My Salvation Comes from Me
-A Course in Miracles
Recently I hired a Feng Shui expert to help me with decorating my new home. Feng Shui is the ancient Chinese art of placement. Its aim is to create balance, harmony and prosperity in one's environment. As this woman strolled through, she spoke into a tape recorder, offering tips and suggestions on how to make my one-bedroom cottage most conducive to chi. Chi is a word used to describe the universal life force that flows through everything. At one point in our consultation she advised me to keep the toilet lid down when I am not using it, as well as to keep the drain in the sink closed when I am not using the sink. This, she explained, would keep the chi in the bathroom from escaping. I decided to follow her counsel, thrilled to be arranging my house through time-honored Chinese principals, and of course, to be safeguarding my chi.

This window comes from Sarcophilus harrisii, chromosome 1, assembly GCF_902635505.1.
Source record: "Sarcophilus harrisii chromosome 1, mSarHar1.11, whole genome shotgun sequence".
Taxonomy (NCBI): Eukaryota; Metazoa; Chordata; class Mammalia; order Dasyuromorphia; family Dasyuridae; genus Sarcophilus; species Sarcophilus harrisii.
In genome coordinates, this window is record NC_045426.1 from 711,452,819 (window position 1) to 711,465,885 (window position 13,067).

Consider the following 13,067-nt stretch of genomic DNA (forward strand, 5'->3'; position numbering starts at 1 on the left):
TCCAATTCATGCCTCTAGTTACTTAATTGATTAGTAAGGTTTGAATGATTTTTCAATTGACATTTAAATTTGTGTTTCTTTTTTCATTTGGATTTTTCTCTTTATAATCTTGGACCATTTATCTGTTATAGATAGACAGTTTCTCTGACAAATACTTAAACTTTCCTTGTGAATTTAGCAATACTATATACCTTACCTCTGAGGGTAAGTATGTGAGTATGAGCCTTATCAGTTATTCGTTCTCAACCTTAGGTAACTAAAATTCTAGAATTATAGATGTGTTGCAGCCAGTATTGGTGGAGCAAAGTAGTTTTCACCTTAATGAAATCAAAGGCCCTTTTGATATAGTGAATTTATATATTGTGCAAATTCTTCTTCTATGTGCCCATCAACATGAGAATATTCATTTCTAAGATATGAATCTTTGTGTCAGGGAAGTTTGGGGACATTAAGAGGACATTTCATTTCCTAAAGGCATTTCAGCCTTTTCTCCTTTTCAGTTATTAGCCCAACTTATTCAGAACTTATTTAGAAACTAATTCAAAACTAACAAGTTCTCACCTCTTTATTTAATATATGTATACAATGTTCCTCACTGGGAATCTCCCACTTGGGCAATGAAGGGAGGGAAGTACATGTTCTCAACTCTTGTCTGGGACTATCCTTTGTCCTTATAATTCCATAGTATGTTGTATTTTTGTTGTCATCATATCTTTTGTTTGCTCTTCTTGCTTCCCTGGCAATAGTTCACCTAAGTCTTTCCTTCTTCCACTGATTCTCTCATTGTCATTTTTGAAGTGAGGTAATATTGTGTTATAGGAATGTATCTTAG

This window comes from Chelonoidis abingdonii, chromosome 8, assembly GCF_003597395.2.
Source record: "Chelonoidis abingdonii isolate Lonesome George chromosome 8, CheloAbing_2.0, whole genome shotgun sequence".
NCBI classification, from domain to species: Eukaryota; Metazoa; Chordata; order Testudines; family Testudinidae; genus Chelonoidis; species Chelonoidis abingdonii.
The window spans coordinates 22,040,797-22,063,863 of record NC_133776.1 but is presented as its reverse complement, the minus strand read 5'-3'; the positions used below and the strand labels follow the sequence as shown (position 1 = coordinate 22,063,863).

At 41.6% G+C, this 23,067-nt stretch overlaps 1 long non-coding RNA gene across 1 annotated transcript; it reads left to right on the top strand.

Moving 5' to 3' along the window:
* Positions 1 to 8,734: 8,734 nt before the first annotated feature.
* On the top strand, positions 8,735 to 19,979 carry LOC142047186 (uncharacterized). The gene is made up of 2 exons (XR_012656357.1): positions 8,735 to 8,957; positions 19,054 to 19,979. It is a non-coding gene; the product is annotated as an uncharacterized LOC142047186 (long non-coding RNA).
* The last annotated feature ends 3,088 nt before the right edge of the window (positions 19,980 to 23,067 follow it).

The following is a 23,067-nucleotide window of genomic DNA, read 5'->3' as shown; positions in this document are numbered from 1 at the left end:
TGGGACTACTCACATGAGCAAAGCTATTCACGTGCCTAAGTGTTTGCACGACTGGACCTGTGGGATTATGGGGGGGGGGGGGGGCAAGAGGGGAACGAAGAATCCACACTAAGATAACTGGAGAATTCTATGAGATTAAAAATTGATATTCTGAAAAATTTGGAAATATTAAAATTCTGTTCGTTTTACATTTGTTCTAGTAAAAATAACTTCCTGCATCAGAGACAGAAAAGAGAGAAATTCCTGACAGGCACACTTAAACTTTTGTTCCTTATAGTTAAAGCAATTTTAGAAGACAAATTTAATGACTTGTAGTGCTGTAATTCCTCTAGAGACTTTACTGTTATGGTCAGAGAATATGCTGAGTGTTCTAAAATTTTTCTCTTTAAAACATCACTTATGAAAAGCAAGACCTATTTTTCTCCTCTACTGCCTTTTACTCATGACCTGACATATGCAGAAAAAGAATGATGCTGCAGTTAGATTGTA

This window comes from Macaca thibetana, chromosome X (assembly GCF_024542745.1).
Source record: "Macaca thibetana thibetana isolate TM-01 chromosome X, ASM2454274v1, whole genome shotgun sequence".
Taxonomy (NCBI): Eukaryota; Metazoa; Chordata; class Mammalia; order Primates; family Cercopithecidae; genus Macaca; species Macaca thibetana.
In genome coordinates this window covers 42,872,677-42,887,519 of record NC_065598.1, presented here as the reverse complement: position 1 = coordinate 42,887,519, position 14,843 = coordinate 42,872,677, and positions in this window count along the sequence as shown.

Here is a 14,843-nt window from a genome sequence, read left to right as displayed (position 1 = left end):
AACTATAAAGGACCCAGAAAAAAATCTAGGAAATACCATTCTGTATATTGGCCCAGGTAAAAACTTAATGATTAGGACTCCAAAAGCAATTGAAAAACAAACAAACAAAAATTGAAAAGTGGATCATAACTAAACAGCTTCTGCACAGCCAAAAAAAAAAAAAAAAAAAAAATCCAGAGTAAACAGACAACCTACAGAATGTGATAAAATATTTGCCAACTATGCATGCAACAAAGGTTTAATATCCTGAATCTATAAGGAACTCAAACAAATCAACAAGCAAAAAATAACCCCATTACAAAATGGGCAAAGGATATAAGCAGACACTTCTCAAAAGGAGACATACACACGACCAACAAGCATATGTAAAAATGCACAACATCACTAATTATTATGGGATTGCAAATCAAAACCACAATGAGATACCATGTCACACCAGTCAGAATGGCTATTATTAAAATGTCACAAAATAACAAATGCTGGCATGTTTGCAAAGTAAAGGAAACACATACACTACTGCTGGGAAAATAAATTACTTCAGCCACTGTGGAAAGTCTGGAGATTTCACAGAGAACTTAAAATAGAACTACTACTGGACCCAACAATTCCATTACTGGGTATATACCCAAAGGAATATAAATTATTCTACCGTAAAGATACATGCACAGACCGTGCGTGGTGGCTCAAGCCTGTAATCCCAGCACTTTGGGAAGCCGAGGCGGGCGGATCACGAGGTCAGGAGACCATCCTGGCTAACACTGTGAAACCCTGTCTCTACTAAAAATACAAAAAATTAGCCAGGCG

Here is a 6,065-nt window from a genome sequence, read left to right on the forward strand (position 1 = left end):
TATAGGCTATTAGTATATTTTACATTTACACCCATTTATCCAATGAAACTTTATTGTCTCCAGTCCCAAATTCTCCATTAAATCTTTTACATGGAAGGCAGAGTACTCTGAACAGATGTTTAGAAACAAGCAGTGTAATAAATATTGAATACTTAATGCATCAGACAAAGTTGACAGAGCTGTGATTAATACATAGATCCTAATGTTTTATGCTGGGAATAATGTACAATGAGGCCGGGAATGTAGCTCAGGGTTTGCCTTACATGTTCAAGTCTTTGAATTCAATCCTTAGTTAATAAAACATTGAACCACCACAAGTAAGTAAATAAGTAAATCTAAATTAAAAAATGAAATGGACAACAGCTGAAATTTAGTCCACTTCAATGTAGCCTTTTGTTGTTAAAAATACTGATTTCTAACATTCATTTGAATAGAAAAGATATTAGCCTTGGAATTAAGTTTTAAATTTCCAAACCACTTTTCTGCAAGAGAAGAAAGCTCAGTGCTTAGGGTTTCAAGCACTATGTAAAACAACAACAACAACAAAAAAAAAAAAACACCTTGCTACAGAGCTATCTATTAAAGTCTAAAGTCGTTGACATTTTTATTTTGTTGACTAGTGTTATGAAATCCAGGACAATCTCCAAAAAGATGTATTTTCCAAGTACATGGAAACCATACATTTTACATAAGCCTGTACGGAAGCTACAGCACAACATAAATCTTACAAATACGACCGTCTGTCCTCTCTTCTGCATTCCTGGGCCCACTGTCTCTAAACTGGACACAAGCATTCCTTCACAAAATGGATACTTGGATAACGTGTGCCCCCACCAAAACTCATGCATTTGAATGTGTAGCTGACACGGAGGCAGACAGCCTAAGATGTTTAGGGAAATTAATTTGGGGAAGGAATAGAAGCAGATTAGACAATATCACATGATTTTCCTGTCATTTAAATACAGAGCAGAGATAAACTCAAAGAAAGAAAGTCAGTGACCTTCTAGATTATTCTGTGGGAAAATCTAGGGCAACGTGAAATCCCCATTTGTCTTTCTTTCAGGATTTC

The next day I noticed some rigidity in the way I was following her guidelines. I observed my thoughts and actions seemed to be springing up from a belief in a limited supply of chi, the fear that I would be losing something of great value if I didn't do this right. I proceeded to ask myself a series of questions that led me away from walking on eggshells and back to personal freedom. When does ritual become superstition, I inquired? Had I crossed the line? Had I given my power away, as I had done so many times in the past, by totally adhering to a belief system out of fear, even though parts of it didn't fit for me? If chi is divine energy, then do I really want to act as if there is less God in my home when the toilet seat is up? Did I really want to entertain the notion that how I kept that lid could seriously affect my power to live life happy, healthy, and in love?